Last Wednesday evening at Velocity, Awesome Inc. hosted the inaugural Louisville 5Across pitch contest.
Five startup companies gave five-minute pitches to judges to compete for a $500 prize.
While there were app companies and tech companies in the running, as always, it was a product company that took home the prize.
And this was a surprise on many levels.
Todd Scheleuning has developed a framing system for T-shirts that allows you to frame a shirt in 30-seconds without cutting or otherwise destroying the shirt. You can display your concert tees, your marathon tees, your sports team tees on the wall as art.
It’s shirt art. So he named the company “Shart.”
I know what you’re thinking. I thought so too. Why in the world would anyone name their product “Shart”?
I sat down with Schleuning last week to find out.
Just to be sure we’re on the same page, even if you don’t know what “Shart” means, it sounds a little gross, right?
But the (colloquial) definition is that it’s a rather obscene Portmanteau of crass words for defecation and passing gas. (It’s what happens when you think you’re doing one of those things, when you’re actually doing the other.)
But type “Shart” into Google, and you’ll discover that Schleuning’s three-month old company comes up fourth in the search.
“The only time we dropped much below that was when Al Roker admitted that he once sharted in the White House,” says Schleuning.
Such are the dangers of gastric bypass surgery.
“Hundreds of thousands of times a month people Google ‘shart,'”says Schleuning. “And let’s face it, no one is trying to do SEO on ‘shart.’ No one.”
Shart is also listed third on YouTube when you search “how to frame a T-shirt.”
Schleuning isn’t dug in about the name. He understands there could be challenges, especially if they try to appeal mass-market retailers like Michael’s or Hobby Lobby (pretty sure the notoriously conservative Hobby Lobby folks would want none of that).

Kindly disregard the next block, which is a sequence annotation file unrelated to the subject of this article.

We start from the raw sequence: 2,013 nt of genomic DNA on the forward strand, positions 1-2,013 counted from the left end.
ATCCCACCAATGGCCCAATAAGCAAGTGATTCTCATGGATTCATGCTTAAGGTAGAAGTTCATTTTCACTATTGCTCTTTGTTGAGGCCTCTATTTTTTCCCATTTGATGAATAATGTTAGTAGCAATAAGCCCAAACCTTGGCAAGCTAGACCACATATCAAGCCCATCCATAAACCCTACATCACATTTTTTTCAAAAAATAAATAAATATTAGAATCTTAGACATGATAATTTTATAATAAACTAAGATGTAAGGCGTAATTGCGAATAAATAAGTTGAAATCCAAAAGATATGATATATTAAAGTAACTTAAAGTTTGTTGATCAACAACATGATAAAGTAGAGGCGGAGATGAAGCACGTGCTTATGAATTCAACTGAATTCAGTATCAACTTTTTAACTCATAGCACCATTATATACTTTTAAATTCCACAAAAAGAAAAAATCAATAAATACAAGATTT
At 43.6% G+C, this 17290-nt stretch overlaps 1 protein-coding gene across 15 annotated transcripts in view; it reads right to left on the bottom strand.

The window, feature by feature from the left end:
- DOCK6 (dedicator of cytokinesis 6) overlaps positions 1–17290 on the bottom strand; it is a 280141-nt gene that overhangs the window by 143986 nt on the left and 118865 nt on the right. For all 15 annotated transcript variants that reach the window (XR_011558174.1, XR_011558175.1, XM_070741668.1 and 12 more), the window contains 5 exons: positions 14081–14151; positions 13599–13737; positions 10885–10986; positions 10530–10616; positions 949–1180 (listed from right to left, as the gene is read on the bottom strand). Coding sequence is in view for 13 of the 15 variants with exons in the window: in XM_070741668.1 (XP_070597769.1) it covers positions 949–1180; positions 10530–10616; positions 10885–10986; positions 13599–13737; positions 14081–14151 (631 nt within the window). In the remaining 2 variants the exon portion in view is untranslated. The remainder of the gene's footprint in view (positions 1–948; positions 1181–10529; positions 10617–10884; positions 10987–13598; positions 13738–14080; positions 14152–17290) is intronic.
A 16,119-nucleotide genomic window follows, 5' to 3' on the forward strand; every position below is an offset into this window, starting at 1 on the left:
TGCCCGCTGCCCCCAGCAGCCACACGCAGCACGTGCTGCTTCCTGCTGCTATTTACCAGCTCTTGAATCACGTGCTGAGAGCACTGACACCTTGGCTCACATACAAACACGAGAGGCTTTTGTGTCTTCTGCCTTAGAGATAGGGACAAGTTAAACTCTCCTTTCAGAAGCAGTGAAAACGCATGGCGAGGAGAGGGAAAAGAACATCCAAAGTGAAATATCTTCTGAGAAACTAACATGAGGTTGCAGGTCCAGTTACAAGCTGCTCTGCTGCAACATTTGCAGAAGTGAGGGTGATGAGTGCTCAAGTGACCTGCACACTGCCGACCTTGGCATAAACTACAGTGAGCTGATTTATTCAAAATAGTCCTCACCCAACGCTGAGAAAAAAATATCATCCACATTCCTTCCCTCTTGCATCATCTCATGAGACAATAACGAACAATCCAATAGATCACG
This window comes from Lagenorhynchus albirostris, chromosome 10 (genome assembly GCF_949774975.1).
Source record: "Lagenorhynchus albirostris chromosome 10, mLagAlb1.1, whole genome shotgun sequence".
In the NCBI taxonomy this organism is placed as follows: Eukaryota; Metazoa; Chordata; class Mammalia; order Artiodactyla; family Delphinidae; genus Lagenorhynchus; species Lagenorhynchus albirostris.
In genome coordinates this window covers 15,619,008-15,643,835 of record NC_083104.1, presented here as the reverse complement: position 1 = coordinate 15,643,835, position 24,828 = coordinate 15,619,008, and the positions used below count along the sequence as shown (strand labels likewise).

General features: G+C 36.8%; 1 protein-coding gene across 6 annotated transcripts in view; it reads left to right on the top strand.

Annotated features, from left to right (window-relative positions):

But he says what the rest of us are thinking: “This is either going to be the worst name ever or the best name ever.”
And he and his family have invested about $25,ooo into a belief that it’s the latter.
This is very much a family business.
The idea arose when Schleuning’s wife wanted to frame a music festival T-shirt but discovered she had to cut up the shirt to do it attractively. Schleuning and his wife met at Woodstock ’94, and she wanted to give him the framed shirt as an anniversary gift.
The Schleunings are regulars on the music festival circuit and their souvenir shirts cluttered their closest and drawers. “These are memories,” says Schleuning.
The Louisville native is an Eastern High School and Bellarmine grad. He and his wife have three daughters that are as excited about the business as their dad is and often get in on the Shart fun.
Maybe you saw them at Bonnaroo or Forecastle Festival? If you saw them, you’d surely remember because they dressed like this:
The family also stars in the video they submitted to the television show “Shark Tank.” (Embedding video is not allowed, but do check it out.) Shart has made it through several rounds of auditions. If they are accepted to the show, they expect a call later this month or in September.
The Shart system consists of a shadowbox frame and a patent-pending closed cell polyethylene insert. It is museum quality packing material that is also recyclable.